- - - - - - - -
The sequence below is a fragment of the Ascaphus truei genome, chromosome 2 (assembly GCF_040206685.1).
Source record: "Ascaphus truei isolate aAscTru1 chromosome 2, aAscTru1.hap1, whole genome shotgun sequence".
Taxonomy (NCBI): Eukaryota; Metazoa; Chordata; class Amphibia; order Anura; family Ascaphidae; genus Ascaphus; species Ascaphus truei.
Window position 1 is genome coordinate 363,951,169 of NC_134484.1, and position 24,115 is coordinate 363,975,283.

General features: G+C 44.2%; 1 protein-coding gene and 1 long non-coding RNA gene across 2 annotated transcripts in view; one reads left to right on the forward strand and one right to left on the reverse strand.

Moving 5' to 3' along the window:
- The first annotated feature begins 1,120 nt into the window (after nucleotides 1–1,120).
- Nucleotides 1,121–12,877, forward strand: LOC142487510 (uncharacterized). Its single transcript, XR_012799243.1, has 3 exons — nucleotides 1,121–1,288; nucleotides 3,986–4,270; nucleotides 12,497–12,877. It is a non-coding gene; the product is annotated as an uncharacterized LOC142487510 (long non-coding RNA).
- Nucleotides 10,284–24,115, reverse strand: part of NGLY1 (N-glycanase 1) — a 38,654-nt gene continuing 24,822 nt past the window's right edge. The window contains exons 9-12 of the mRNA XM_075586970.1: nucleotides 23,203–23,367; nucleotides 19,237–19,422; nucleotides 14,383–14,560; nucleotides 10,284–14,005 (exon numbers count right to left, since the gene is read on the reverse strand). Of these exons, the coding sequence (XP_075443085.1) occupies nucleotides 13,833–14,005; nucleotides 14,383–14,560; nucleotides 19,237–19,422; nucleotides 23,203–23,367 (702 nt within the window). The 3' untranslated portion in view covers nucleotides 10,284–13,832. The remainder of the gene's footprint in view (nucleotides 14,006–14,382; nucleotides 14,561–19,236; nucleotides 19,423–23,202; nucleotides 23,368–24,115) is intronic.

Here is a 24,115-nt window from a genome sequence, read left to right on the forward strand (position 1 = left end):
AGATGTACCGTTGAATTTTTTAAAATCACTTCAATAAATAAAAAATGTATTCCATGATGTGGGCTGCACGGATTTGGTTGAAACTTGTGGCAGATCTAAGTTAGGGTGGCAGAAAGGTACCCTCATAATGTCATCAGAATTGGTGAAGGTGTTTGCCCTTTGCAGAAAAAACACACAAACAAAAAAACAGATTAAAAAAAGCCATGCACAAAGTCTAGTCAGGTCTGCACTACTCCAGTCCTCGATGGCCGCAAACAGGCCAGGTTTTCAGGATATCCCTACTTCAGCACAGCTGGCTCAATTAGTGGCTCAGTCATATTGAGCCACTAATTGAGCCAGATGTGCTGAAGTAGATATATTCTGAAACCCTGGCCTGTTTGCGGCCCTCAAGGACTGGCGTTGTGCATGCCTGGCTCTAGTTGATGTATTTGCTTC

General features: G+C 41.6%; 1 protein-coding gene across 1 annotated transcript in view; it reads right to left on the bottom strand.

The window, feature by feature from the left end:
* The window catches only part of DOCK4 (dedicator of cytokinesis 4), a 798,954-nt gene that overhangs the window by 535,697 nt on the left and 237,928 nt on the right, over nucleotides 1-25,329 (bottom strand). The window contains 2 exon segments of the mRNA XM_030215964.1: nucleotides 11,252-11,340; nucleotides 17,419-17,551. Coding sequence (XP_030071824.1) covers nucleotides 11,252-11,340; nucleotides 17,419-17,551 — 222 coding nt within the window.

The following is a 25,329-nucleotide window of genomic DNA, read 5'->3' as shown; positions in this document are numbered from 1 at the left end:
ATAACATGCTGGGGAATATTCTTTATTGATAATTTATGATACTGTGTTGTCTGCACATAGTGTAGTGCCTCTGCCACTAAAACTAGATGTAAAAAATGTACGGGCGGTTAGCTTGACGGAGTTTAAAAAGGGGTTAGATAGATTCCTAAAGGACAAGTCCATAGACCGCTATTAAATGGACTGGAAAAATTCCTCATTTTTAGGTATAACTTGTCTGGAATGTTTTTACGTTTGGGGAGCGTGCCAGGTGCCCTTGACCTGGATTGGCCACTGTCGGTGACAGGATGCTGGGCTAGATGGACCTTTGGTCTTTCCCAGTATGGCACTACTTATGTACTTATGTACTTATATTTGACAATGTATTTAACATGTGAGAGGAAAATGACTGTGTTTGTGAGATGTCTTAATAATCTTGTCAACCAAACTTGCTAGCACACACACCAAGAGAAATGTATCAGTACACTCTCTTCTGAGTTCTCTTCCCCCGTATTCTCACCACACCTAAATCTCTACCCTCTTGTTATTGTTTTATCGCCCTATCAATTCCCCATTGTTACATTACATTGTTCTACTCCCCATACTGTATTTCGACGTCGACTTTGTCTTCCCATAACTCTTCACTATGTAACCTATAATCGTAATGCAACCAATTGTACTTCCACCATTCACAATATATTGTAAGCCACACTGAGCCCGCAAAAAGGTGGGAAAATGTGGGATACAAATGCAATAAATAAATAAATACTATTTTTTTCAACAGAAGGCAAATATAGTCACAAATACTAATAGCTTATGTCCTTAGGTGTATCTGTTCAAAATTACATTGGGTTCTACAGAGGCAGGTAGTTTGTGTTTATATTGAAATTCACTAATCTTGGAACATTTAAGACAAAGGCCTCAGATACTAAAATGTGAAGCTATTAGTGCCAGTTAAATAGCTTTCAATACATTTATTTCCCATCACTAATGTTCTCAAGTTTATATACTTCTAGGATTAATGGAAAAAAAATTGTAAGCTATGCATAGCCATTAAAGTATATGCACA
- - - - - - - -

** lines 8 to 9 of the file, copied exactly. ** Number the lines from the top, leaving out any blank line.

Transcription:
- Nucleotides 1,121–12,877, forward strand: LOC142487510 (uncharacterized). Its single transcript, XR_012799243.1, has 3 exons — nucleotides 1,121–1,288; nucleotides 3,986–4,270; nucleotides 12,497–12,877. It is a non-coding gene; the product is annotated as an uncharacterized LOC142487510 (long non-coding RNA).
- Nucleotides 10,284–24,115, reverse strand: part of NGLY1 (N-glycanase 1) — a 38,654-nt gene continuing 24,822 nt past the window's right edge. The window contains exons 9-12 of the mRNA XM_075586970.1: nucleotides 23,203–23,367; nucleotides 19,237–19,422; nucleotides 14,383–14,560; nucleotides 10,284–14,005 (exon numbers count right to left, since the gene is read on the reverse strand). Of these exons, the coding sequence (XP_075443085.1) occupies nucleotides 13,833–14,005; nucleotides 14,383–14,560; nucleotides 19,237–19,422; nucleotides 23,203–23,367 (702 nt within the window). The 3' untranslated portion in view covers nucleotides 10,284–13,832. The remainder of the gene's footprint in view (nucleotides 14,006–14,382; nucleotides 14,561–19,236; nucleotides 19,423–23,202; nucleotides 23,368–24,115) is intronic.